April 24, 2024

Lev Abramovich Leontyev - economist, corresponding member of the USSR Academy of Sciences. Vyacheslav Runov / RIA Novosti Source: https://tinyurl.com/3ssd4bhb

Excerpt from Political Economy: A Beginners Course written by Lev Abramovich Leontiev and first published in Moscow, 1935, by the Co-operative Publishing Society of Foreign Workers in the USSR.

What is capitalism?
…the only source of unearned increment for the capitalists is the labour of the proletarians. Now let us take a closer look at the invisible force which compels millions of people to submit to the caprices of a handful of capitalists. We must more closely examine the power of capital, analyse what capital is.

The exploitation of the workers by the capitalists is possible only because, under capitalism, all wealth is concentrated in the hands of the bourgeoisie. The capitalists own all the means of production and existence, the workers have neither the one nor the other. The bourgeoisie has monopolized (that is, taken exclusive possession of) all the wealth of society.

“The characteristic features of capitalist society which arose on
the basis of commodity production are the monopoly of the most
important and vital means of production by the capitalist class and
big landlords; the exploitation of the wage labour of the proletariat
which, being deprived of the means of production, is compelled to
sell its labour power; the production of commodities for profit and,
linked up with all this, the planless and anarchic character of the
process of production as a whole.”
[1]


This is how the capitalist system is characterized in the Program of the Communist International.

Under capitalism the proletariat is deprived of the means of production. By means of production we understand those things that are of prime necessity for man to work with. It is easy to note that the means of production consist of several most important parts. These are, first of all, the instruments of labour, from the cobbler’s simple awl to the most complex and intricate machines in modern plants and factories. Further there is the raw material which must be used. The raw material for boots is leather; for the smelting of iron, iron ore is the raw material; for the weaving of calico, cotton is the raw material. Finally, there are a number of accessory materials needed for work, such as oil, sand, lime, etc.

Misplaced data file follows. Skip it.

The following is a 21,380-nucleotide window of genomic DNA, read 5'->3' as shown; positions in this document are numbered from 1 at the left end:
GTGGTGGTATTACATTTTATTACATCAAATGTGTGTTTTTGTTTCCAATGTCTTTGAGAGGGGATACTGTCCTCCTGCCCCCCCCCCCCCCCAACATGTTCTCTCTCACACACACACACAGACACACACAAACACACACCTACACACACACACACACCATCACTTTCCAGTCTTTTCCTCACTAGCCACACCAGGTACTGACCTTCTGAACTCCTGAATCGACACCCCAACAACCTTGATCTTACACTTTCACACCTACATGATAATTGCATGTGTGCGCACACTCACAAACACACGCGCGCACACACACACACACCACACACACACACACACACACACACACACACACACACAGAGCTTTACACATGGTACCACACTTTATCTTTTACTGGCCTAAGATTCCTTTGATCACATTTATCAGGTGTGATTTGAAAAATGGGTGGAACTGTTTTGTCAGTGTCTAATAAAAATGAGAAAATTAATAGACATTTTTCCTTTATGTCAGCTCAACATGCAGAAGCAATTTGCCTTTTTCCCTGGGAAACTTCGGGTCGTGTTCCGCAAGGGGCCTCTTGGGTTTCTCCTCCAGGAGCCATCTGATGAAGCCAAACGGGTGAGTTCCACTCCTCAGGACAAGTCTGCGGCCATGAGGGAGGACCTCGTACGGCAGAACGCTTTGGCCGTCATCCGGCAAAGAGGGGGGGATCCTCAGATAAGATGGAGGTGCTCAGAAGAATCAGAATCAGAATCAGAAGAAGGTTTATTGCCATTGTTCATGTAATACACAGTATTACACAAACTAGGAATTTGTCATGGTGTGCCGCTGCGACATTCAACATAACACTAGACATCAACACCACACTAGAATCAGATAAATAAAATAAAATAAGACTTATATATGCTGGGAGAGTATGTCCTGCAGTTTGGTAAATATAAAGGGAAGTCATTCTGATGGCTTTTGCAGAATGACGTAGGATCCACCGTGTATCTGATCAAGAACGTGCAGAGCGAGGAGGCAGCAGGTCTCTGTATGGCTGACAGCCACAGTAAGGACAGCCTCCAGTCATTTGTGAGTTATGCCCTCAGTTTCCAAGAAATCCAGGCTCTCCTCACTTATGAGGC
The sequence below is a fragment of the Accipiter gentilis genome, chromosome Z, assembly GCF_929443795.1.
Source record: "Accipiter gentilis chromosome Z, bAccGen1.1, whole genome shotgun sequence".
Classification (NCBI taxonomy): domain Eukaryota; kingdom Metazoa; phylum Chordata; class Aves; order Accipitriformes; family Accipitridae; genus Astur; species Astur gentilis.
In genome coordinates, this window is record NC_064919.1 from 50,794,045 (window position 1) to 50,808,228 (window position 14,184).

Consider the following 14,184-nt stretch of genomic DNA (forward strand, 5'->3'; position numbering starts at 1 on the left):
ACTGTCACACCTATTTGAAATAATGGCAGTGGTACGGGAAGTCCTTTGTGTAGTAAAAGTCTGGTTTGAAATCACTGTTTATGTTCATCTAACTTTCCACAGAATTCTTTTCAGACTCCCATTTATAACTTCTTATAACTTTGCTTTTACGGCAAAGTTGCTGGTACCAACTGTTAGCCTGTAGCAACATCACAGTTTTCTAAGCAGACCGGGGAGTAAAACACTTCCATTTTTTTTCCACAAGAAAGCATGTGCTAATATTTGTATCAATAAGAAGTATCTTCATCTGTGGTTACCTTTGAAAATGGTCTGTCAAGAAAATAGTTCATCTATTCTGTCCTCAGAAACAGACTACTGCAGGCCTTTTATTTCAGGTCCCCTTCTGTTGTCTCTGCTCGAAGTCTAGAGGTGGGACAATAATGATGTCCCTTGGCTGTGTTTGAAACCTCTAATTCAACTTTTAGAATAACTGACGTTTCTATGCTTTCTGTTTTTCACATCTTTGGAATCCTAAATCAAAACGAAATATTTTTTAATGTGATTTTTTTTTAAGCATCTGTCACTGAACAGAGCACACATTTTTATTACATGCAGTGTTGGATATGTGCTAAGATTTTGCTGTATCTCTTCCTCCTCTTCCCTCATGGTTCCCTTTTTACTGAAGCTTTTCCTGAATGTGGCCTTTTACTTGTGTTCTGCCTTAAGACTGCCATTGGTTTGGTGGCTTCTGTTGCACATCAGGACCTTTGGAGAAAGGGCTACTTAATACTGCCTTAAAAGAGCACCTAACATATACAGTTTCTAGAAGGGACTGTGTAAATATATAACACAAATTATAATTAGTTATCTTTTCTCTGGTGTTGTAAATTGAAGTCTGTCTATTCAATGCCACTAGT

The lot of these different elements of the means of production in work is not the same. The instruments of labour last a long time. In a textile mill the same looms will weave many pieces of fabric. The materials used have quite a different fate. The raw material disappears in the process of production – it is transformed into an entirely new product. The leather in the hands of the cobbler becomes boots, cloth in the hands of the tailor becomes a suit, ore at a metallurgical plant is made into iron; the accessory materials are also completely used up in the process of work: fuel vanishes in heating the factory boilers, oil disappears in the machinery.

Under capitalism these means of production, without which no work is possible, are in the hands of the bourgeoisie. This gives the bourgeoisie tremendous power over society. In the hands of the bourgeoisie the means of production become means of exploitation because they are concentrated in comparatively few hands while the vast mass of the population is deprived of them and must therefore sell its labour power.

Capital is not a thing, but a definite social relation, said Marx. Things – means of production and all other kinds of commodities – in the hands of the bourgeoisie in themselves are not capital. Only a definite social system makes these things into means of exploitation, converts them into carriers of that social relation which we call capital. Capital is “a special, historically definite, social production relation.” (Lenin.)

It is the social relation between the class that owns the means of production and the class which, deprived of the means of production, is therefore compelled to undergo exploitation. Since in capitalist society the means of production are bought and sold, they are commodities. And as commodities they have value and can be converted into money (i.e., sold); on the other hand, for money one can always obtain means of production (purchase them). Hence, to put it differently, capital can be defined as a value which brings surplus value (by squeezing it out of wage labour). But value is nothing but crystallized labour. Value is the result of labour. Value is expended, dead labour. That is why Marx says that “capital is dead labour, that, vampire like, only lives by sucking living labour….”[2]

Footnotes

[1] The Program of the Communist International, p. 1, Modern Books, Ltd., London, 1929.

[2] Marx, Capital, Vol. I, p. 216.